It’s an approach that has its difficulties, but also its rewards: anyone with a Mod-to-Order watch will be an ad for Modify as their friends and family ask about the watch that no one else seems to have. Even better, once someone has placed a single order with the company, coming back is much easier — ordering a dozen custom watches as gifts, for instance, seems like a logical next step, especially when the buyer wants something personal yet easy to buy. Modify’s modular watches work in favor of driving multiple purchases, too: once you have one watch, you want more options to swap bands and faces among.

What watches does Schwartz want to wear himself? He says, “I’m most excited that our Creative Director Ashil will be able to produce all of the watches he’s wanted. Since we started the company four years ago he has designed thousands of watches, and only a few hundred have ever gone to production. The guy is a wizard — whatever he wants to exist, I’ll probably want to wear it.” Of course, Schwartz is also planning to put pictures of his niece and nephews on a watch as well.

A Personal Point

As a side note, I did ask Schwartz why Modify chose to launch their campaign on Kickstarter. He said, “We chose Kickstarter for the brand name. In the end, I’m pretty sure that we would have been better served using Indiegogo.com. Better customer service, for one, and many fewer restrictions.”

I have a personal fascination with the way we choose between the many platforms that are driving new business models. It’s very true that Kickstarter has name-brand power, but it’s also starting to seem like a particularly restrictive platform. It’s a factor I’m following closely and that I expect to write about more soon.

In the Meanwhile

There are just a few days left on Modify Watches’ Kickstarter campaign. Take a look and consider backing it. Perks go far beyond a single watch — including having Modify’s creative director help you create the design you want.

Kickstarter: An opportunity for writers?

What would you say if you could post a creative idea somewhere and get people to agree to pay you a small amount in order to complete it? That’s the concept behind Kickstarter, generally speaking. Users are able to describe their concept creative project in some detail, offer certain returns for their supporters (like a writer could provide a copy of a finished story) and collect money from supporters. It’s a sort of grass roots approach to getting certain types of work done.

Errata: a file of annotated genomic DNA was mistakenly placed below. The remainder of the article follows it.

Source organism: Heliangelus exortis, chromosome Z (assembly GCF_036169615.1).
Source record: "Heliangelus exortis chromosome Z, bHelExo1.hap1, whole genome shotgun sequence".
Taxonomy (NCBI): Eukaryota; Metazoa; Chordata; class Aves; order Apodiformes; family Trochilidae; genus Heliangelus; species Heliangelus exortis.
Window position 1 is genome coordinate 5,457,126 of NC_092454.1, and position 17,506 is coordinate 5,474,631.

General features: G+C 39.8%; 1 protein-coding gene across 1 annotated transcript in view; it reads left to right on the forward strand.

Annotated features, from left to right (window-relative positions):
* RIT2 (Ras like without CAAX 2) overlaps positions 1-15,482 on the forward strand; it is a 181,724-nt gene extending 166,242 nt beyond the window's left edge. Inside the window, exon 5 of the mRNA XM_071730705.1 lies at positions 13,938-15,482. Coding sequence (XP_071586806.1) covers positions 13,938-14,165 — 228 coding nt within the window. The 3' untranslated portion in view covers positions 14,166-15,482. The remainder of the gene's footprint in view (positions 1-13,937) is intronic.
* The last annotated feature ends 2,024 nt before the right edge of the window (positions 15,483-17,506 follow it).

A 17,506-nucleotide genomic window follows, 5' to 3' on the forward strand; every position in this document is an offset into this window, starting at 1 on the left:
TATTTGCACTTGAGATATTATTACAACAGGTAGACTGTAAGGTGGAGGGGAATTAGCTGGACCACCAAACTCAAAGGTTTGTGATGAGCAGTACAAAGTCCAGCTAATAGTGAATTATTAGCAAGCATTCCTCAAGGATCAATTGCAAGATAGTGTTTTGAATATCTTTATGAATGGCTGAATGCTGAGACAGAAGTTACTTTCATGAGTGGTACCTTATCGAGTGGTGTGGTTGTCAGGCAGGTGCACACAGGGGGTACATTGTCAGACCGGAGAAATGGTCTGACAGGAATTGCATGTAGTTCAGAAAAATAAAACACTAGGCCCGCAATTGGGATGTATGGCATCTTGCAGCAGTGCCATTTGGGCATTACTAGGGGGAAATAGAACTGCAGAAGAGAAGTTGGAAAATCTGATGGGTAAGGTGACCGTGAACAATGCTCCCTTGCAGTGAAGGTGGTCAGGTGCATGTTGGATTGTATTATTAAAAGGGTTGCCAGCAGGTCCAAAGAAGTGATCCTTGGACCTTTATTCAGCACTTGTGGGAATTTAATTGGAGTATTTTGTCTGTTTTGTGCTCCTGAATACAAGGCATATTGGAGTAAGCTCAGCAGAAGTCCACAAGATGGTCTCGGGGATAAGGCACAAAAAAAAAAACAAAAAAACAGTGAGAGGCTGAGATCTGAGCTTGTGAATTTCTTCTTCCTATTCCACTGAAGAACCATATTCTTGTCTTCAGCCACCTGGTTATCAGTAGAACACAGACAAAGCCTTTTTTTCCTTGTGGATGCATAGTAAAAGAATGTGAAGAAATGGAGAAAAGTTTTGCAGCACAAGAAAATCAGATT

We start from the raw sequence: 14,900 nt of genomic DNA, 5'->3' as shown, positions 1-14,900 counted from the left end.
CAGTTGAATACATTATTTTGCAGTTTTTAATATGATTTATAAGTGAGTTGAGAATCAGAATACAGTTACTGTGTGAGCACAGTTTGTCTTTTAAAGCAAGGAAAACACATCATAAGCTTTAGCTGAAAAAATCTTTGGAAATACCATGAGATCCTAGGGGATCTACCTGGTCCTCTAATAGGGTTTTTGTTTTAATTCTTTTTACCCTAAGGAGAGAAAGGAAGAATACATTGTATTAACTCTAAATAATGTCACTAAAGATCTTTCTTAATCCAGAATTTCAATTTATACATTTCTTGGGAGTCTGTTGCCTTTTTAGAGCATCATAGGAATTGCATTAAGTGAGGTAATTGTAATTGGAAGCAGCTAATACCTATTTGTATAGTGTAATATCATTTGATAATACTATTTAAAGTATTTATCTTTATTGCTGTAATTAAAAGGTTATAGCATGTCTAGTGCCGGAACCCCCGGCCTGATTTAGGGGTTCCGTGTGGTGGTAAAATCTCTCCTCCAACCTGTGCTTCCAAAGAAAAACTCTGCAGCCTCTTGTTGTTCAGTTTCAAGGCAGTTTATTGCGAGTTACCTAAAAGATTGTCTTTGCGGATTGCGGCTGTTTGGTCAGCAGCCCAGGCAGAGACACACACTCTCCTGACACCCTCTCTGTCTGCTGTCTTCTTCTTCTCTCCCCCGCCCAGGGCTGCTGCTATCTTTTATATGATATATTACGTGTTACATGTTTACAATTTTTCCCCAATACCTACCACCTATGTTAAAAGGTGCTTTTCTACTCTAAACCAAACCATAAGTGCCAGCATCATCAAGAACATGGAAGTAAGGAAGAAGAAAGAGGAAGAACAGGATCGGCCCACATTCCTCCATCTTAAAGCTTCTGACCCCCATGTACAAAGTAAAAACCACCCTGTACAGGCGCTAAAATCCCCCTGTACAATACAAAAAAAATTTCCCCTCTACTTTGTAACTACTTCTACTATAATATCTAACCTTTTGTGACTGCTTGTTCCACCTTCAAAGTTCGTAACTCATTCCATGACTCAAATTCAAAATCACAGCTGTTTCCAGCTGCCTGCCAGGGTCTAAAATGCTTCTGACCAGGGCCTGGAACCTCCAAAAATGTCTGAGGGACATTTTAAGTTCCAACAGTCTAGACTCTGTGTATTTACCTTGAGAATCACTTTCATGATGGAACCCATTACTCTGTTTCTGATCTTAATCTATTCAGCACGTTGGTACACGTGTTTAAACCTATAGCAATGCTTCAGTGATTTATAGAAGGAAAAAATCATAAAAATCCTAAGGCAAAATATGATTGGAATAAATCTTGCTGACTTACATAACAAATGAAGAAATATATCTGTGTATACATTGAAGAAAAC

A Few Success Stories

  • The Misanthropic Misadventures of Bony Levi: 89 supporters have paid a total of $2,130 (passing the requested amount of $1,500) to help Magen Callaghan produce a comic book from a script she’s written. The first issue will be coming out soon and backers will receive a copy, along with t-shirts, character sketches and other rewards for different levels of financial support.
  • Hadean Lands: Interactive Fiction for the iPhone: In one day, Andrew Plotkin raised $10,000 for an interactive fiction game that he wanted to work on full time. His goal was $8,000 and now, with 32 days still to go on his goal, he’s received more than $17,000 in pledges. That amount could easily go up.  
  • The Book of Knish: Loss, Longing and the Search for a Humble Hunk of Dough: Laura Silver needed $5,000 to cover the costs of writing her book on knishes. She received pledges of $5,055 from 71 backers, including one pledge of $500. 

There are plenty of Kickstarter users who don’t raise huge amounts of money, but there are impressive numbers of successful stories on the site.

A Funding Model for Writers

There are a wide variety of books and written projects on Kickstarter, making the site worth considering as a funding model. There’s a certain sense that particularly creative projects do well on the site — stuff that more traditional approaches (like finding a publisher) would never work for. Of course, the truly successful projects all have a few other things in common: the creators tend to have fans or followers in other venues they can bring over, the rewards contributors receive are about in line with the purchasing power of their donation ($20 will usually get you a book, for instance), and the creator is willing to put in time to promote the project. There is plenty of work that goes along with creating a successful, well-funded project on the site.